Iranian intelligence agents have arrested a second young woman for removing her hijab in public to protest the country’s strict dress code for women, the woman’s lawyer told Radio Farda.
The woman, who was arrested January 29 after removing her hijab on a busy street in downtown Tehran, appears to have been inspired by the “Girl of Revolution Street,” an unidentified woman who removed her hijab and waved it like a flag over Tehran’s Enqelab (Revolution) Street December 27, 2017.
Video of the Girl of Revolution Street’s protest went viral, and more women were emboldened to express their dissatisfaction with compulsory hijab in similar protests.
“The woman now known as the ‘Second Girl of Revolution Street’ is named Nargess Hosseini,” renowned human rights lawyer and former prisoner Nasrin Sotoudeh, who has agreed to represent Hosseini, told Radio Farda. “She was arrested and her bail was set at $140,000.”
"Presumably the judge knows the financial situation of Ms. Hosseini’s family, and issuing such a heavy bail shows they intended to keep her behind bars," said Sotoudeh.
The charges against Hosseini have not yet been made public.
A note under Article 638 of the Iran’s Islamic Penal Code stipulates that “Women who appear in public without the Islamic hijab can be sentenced to up to two months in prison and be issued a fine up to 500,000 rials (roughly $13).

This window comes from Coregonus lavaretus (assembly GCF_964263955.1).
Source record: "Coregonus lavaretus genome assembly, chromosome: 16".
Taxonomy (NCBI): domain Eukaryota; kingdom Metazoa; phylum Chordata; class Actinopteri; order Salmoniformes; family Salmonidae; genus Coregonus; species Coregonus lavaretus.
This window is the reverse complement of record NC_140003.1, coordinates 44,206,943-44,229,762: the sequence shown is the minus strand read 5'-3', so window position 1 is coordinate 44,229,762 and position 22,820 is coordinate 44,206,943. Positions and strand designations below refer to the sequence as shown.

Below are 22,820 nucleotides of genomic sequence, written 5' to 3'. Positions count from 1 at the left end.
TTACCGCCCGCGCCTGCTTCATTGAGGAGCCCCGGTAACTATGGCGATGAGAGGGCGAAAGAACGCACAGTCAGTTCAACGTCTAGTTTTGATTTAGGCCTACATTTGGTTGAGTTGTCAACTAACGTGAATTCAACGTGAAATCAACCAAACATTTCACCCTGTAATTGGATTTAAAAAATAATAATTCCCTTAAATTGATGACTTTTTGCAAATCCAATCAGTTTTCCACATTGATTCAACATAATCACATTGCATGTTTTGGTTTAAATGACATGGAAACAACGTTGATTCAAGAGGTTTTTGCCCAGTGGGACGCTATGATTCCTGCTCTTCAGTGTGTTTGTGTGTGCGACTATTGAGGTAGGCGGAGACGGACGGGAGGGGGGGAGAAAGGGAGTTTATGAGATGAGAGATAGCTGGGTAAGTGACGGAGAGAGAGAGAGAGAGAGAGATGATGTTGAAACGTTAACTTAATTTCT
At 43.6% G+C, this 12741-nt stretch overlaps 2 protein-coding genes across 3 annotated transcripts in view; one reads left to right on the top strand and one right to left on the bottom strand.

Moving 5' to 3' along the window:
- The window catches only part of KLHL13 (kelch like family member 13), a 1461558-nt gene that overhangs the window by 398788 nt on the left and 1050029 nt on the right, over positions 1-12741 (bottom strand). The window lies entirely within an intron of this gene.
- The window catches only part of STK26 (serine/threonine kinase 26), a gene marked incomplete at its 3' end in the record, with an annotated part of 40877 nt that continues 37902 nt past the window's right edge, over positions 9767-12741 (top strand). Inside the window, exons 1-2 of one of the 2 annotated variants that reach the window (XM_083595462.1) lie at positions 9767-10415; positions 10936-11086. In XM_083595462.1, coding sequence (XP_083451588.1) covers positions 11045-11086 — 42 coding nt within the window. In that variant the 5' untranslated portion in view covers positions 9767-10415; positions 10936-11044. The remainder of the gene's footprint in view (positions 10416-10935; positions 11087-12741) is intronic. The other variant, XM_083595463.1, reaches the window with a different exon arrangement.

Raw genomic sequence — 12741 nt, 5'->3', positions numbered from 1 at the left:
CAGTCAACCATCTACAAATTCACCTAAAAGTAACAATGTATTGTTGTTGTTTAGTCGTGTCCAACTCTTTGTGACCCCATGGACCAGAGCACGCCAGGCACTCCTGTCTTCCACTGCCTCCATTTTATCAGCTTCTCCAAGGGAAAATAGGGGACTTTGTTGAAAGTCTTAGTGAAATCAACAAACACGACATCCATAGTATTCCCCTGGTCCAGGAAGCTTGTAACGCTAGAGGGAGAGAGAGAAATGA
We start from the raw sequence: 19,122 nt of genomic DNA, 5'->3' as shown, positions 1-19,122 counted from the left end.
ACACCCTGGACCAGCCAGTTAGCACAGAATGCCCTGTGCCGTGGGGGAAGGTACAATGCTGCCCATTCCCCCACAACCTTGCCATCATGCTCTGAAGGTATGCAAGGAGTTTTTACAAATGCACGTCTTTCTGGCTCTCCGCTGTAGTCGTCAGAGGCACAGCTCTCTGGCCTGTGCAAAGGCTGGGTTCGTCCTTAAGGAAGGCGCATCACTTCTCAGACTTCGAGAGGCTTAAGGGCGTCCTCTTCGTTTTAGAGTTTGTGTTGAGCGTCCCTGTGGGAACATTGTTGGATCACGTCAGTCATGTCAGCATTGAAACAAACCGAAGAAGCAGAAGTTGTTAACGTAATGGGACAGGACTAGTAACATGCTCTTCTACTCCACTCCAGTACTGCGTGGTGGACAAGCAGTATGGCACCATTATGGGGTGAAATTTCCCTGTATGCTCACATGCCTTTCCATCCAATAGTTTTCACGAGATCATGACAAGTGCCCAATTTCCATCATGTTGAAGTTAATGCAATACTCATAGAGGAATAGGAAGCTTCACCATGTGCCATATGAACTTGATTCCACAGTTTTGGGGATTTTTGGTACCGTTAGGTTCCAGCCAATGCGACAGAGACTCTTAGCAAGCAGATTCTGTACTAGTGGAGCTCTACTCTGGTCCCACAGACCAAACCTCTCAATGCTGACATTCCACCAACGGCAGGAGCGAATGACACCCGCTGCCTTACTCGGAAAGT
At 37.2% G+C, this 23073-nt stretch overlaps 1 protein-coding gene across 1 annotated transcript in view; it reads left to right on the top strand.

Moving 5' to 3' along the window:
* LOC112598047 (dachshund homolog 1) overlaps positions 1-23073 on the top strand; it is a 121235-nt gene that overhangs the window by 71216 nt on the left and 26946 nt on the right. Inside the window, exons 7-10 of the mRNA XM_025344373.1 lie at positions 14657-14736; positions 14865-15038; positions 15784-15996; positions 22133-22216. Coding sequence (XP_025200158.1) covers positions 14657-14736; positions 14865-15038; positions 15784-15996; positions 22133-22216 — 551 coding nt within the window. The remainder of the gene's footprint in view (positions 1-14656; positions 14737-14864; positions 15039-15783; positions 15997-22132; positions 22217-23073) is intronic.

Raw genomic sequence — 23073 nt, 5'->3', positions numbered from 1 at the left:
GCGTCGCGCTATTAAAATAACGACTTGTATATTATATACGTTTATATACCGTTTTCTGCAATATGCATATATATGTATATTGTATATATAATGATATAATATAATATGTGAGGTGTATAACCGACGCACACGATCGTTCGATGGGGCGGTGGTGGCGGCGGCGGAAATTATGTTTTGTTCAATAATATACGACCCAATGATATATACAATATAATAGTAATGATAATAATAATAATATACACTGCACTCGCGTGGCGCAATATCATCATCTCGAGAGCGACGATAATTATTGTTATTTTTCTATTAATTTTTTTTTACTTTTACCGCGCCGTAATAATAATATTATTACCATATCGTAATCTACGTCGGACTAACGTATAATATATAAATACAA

The Girl of Revolution Street has become a symbol of Iranian women’s resistance to the compulsory hijab. Images of her one-woman protest December 27 flooded social media, where she has been lauded as a courageous defender of women’s rights.
Videos and photos shared widely on Facebook and Twitter showed Hosseini following the Girl of Revolution Street’s lead, removing her scarf and standing on an electric box for ten minutes, before plainclothes policemen stepped in and took her away.
Several other young women and at least one man have followed suit with similar protests.
The hijab has a complicated history in Iran. It was officially forbidden for women to wear the hijab in 1936 during the reign of Reza Shah, the founder of the Pahlavi dynasty. But in 1941 Reza Shah abdicated to the Crown Prince Mohammad-Reza, who relaxed the dress code and allowed women to wear the hijab if they chose.
Just a few months after the establishment of the Islamic Republic in 1979, a law forcing women to not only cover their heads, but also wear loose clothing to hide their figures, came into effect despite mass protest.
The mandatory hijab impacts all Iranian women and has been a focus of Iranian women’s rights campaigners for years. Iranian authorities show no signs of relenting on the hijab rule, however, and recently added 7,000 undercover agents to the country’s morality police to crackdown on women not wearing the hijab properly, Fox News reported.